NEW YORK (TheStreet) -- For the third day in a row the high tick of the day [such as it was] came in Far East trading, and for the third day in a row the gold price got sold down after that. On Friday the sell-off came right at the London open, and the smallish rally in New York trading back over the $1,400 price mark wasn't allowed to last.
Gold closed in New York on Friday at $1,396.50 spot, down another $10.70. Net volume was still pretty decent at 126,000 contracts, with over 25 percent of that amount occurring by 9 a.m. in London.
Every attempt by silver to break above the $24 spot mark in Far East trading on Friday met with not-for-profit selling. Then the silver price got sold down until shortly after London opened before making another rally attempt to the $24 spot mark, and that got smacked shortly after Comex trading began, and that was pretty much it for the day. Silver's New York high and lows ticks were $24.02 and $23.31 respectively, a intraday move of almost 3 percent. Both high and low came within ninety minutes of each other. Nothing free market about that. Silver finished the Friday trading session at $23.53 spot, down 34 cents from Thursday's close. Net volume was very decent at 44,000 contracts. Here's the New York Spot Silver [Bid] chart on its own, so you can see the not-for-profit seller's footprints that came less than ten minutes after the Comex open as silver blasted for the $24 spot mark. Platinum and palladium went their separate ways yesterday, and here are the charts. The dollar index closed late Thursday afternoon in New York at 82.005, and did very little during the Friday trading session. The rally up to 82.24 by 11 a.m. in New York [the close of London trading] faded into the 5:15 p.m. electronic close. The index finished the day at 82.07, up a handful of basis points. Nothing to see here. The gold stocks started off about 2 percent in the red at the open in New York on Friday morning, but managed to make it into positive territory just before noon EDT, and then slid into the close. The HUI finished down 1.50%. The silver stocks didn't do well at all, as Nick Laird's Intraday Silver Sentiment Index closed down 2.52%.
(Click on image to enlarge)For the week that was, the gold stocks finished down about 9 percent, and the silver stocks were down about 10 percent The CME's Daily Delivery Report for "Day 2" of the September delivery month showed that 20 gold and 642 silver contracts were posted for delivery on Wednesday of next week. The 20 gold contracts were issued by JPMorgan Chase, and the stopper was Canada's Bank of Nova Scotia. There were about two dozen firms issuing and stopping silver contracts yesterday. The three biggest short/issuers were JPMorgan out of its client account with 233 contracts, ABN Amro with 134 contracts, and Macquarie Futures with 97 contracts. The three largest long/stoppers were Canada's Bank of Nova Scotia with 358 contracts, JPMorgan Chase in its client account once again with 132 contracts, and Credit Suisse with 99 contracts in its proprietary trading account. [I'm wondering out loud if these client account numbers reported for JPMorgan are right. I'll be on the lookout for a correction. - Ed] The current Issuers and Stoppers Report is worth looking at once again, and the link is here. There were no reported changes in either GLD or SLV yesterday, and Ted Butler is still of the opinion, rightly, that SLV is owed around 10 million ounces. Joshua Gibbons, the "Guru of the SLV Bar List" had this to say about the changes in SLV for the end of trading on Monday, August 26: "Analysis of the 26 August bar list, and comparison to the previous week's list: 964,135.0 troy ounces was added (all to Brinks London), no bars were removed or had a serial number change." "The bars added were from: Korea Zinc (0.6M oz.), Met-Mex Penoles (0.2M oz.), Prioksky (0.1M oz.), and 3 others." The link to Joshua's website is here. There was a smallish sales report from the U.S. Mint yesterday. They sold 500 ounces of gold eagles and 500 one-ounce 24K gold buffaloes, but no silver eagles sales were reported sold. Based on mint sales so far this month, 11,500 ounces of gold eagles; 10,000 one-ounce 24K gold buffaloes and 3,625,000 silver eagles, the silver/gold ratio is still a ridiculous 168 to 1. But there's no doubt that the mint sold more silver eagles during the week just past, but they always report silver eagles sales on the first day of the week, so it's a very safe bet that whatever silver eagles are reported sold by the U.S. Mint on Tuesday, will actually have been sold in August. I'll update this data in my Wednesday column. Over at the Comex-approved depositories on Thursday, they reported receiving 11,633 troy ounces of gold, and didn't ship anything out. The link to that activity is here. In silver, nothing was reported received on Thursday, but 361,191 troy ounces were shipped off to parts unknown. The link to that action is here. The Commitment of Traders Report showed deterioration in both silver and gold. In silver, the Commercial net short position increased by only 1,100 contracts, or 5.5 million ounces, and it now sits at 121.9 million ounces. Ted said that JPMorgan only increased their short position by about 500 contracts, and the '5 through 8' traders added to their short positions as well. It could have been worse. In gold, the Commercial net short position blew out by 20,000 contracts, or 2.0 million ounces, and the Commercial net short position is now back up to 8.05 million ounces. JPMorgan sold another 5,000 contracts of their long position, which Ted Butler says is down to about 6 million ounces. The smaller Commercial traders other than the Big 8 sold the balance [15,000 contracts] at a profit. The Non-Commercial traders covered a bit over 19,000 contracts of their big short position, and the small traders went long 2,000 contracts net. The COT Report is still very bullish, but not as wildly bullish as it was three weeks ago, as JPMorgan has obviously been selling into these rallies and that, in part, has capped the price, because if they had just sat on their hands and done nothing, the prices of both metals would be far higher than they are today. But no matter how you slice it or dice it, JPMorgan Chase still has a long-side corner in the gold market to go along with their short-side corner in the silver market. Their long corner in the gold market is slowly shrinking, while their short corner in the silver market is on the rise again. I'll be very interested in what Ted has to say about all this in his weekend commentary to his paying subscribers later today. I don't have all that many stories for a Saturday, so I hope you can find time in what's left of your weekend to read the ones that you feel are important to you.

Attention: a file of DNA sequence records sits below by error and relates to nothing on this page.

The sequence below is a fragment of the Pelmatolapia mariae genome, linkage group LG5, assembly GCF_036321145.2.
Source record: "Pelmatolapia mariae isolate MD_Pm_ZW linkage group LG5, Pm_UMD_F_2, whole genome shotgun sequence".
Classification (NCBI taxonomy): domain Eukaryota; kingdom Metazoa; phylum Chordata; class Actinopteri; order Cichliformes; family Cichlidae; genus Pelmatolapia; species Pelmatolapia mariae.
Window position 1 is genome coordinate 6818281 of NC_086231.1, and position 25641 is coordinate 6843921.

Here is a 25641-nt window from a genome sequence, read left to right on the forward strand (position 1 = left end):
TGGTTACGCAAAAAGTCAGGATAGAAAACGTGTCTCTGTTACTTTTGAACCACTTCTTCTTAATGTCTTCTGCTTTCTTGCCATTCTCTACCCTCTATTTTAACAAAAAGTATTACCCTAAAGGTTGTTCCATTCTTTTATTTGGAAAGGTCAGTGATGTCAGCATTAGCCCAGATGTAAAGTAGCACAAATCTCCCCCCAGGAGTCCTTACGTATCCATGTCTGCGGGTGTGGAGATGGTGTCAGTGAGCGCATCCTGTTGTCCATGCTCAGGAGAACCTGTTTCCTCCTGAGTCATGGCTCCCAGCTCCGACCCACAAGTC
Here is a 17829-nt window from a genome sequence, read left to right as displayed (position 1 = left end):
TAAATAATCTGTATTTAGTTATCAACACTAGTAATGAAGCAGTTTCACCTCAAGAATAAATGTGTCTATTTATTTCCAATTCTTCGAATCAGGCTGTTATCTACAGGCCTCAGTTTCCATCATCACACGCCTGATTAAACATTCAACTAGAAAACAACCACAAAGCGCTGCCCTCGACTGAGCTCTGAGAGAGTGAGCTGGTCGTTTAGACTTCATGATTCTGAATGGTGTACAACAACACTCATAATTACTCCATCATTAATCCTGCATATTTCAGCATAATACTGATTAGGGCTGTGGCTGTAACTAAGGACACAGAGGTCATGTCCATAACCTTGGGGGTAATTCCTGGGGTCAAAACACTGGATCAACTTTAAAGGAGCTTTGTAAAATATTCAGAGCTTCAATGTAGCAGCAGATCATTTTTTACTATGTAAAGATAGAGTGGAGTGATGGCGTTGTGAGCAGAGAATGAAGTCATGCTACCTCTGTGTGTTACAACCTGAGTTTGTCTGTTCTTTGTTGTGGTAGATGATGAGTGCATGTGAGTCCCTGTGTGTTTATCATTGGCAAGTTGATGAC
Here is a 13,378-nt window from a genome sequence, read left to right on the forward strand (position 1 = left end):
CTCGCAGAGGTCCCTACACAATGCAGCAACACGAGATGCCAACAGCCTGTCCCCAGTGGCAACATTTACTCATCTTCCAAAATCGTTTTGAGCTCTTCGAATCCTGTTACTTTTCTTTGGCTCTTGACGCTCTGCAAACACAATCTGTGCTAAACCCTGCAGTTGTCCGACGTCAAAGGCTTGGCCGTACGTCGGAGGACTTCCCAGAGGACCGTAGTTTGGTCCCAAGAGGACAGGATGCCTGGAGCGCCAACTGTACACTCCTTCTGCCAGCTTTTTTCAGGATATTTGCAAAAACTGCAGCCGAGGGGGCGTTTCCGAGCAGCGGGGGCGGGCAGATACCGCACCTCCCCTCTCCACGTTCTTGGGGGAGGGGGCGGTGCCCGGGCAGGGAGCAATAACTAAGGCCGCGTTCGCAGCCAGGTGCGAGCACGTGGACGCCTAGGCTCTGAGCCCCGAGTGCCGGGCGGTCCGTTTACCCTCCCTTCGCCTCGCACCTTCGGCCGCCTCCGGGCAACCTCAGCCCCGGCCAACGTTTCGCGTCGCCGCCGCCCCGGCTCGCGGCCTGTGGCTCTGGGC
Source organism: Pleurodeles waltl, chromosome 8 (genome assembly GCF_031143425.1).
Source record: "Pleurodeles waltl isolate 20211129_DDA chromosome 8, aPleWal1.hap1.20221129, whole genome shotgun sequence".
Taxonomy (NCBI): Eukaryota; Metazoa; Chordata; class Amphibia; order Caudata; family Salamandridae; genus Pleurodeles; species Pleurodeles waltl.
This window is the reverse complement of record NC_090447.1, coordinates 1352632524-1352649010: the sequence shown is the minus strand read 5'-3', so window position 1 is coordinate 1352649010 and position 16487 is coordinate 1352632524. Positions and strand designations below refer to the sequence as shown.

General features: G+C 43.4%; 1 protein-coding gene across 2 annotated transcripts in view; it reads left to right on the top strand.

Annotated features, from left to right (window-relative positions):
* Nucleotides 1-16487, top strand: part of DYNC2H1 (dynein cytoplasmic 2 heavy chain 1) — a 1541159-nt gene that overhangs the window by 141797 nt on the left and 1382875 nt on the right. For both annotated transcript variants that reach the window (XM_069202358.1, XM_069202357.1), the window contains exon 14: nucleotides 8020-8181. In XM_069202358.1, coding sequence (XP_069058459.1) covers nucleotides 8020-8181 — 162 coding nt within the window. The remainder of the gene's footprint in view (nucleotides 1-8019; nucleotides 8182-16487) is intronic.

¤ The WrapCautious, careful people, always casting about to preserve their reputation and social standing, can never bring about a reform. Those who are really in earnest must be willing to be anything or nothing in the world's estimation, and publicly and privately, in season and out, avow their sympathy with despised and persecuted ideas and their advocates, and bear the consequences. - Susan B. Anthony Today's pop 'blast from the past' was a big hit in 1959 when I was 11 years old, and anyone of that vintage will know the artist and song straight away. The link is here. While I'm at it, here's another of his big hits from the same year. Neil Sedaka is at the keyboard in this recording linked here. I know both tunes all too well, I'm afraid. Today's classical 'blast from the past' is another recording I heard on CBC Radio 2 when I was driving to work at the bullion store earlier this week. It's Frédéric Chopin's Piano Concerto No. 2 in F Minor, Op. 21 which he composed back in 1830 when he was just twenty years old. This particular performance is by Russian pianist Evgeny Kissin along with the Warsaw Philharmonic Orchestra. Antoni Wit conducts, and the link to the youtube.com video is here. It always brings the house down whenever and wherever it is performed, and this performance is as good as it gets. Except for the obvious take down in the gold price at the London open, I wouldn't read too much into yesterday's price action, as everyone in New York was heading out the door early for the last long weekend of the summer. Although I'm hardly thrilled with the gold and silver price action [or the price action of the shares] during the prior week, one has to look at it through the eyes of those managing the price. Despite the negative news, the price action has never been allowed to get out of hand, as the moment the precious metals get too rambunctious, they're always there to put a quick end to it all. I'm hoping/expecting that things will improve now that summer in the northern hemisphere is firmly in the rear-view mirror, but there's no way of knowing for sure. However, with all the precious metal friendly news out there, the only thing that stands in the way of sharply higher prices is a company called JPMorgan Chase. With their short-side corner in the Comex futures market to go along with their long-side corner in the gold market, they're still in the driver's seat. How high, or low, we go from here is still entirely up to them. The U.S. has really boxed themselves in with this ongoing situation in Syria. No matter what course of action they take going forward, the blow-back from both friend and foe will probably be considerable. And as British MP George Galloway so eloquently put it in that video in the Critical Reads section above, if the British government had passed the motion to act against Syria, the Tomahawk missiles would be raining down on Syria as I write this, and they still may before the weekend is over. The U.S. and Britain have an agenda, but democracy got in the way on Thursday in the U.K. parliament. I'm sure that the dogs of war in the New World Order crowd are hatching "Plan B" at the moment, but the world is paying full attention now, and they won't buy it for a second. Neither should you, dear reader. What a mess. Before heading out the door, I'd like to remind you about the Casey Research 2013 Summit which is happening October 4 - October 6. Some of the speakers include Dr. Ron Paul, Doug Casey, Donald Coxe, James Rickards, John Hathaway, John Mauldin, and Chris Martenson, so you can see that it's an ALL STAR LINEUP. And as David Galland stated in a shout-out yesterday: At most conferences, the speakers fly in just long enough to make their presentations, then jet off to their next engagement. That will most definitely NOT be the case at the Casey Summit. In fact, almost all of the faculty, including long-term friend and keynote speaker Dr. Ron Paul, have enthusiastically agreed to participate side by side with the audience from the beginning to the end of the event. So the chances are excellent that all your questions will get answered, and you may have the opportunity for some one-on-one with some of the speakers during the conference. You save $100 if you register before August 31st, and you can find out all about it by clicking here. I'll be very interested in seeing how gold and silver perform, or are allowed to perform, at the 6:00 p.m. open in New York on Sunday evening. I'm off to bed. Enjoy what's left of your long weekend, if you get one. I'm one of the lucky ones, and my next column won't be in your in-box until Wednesday morning. See you then.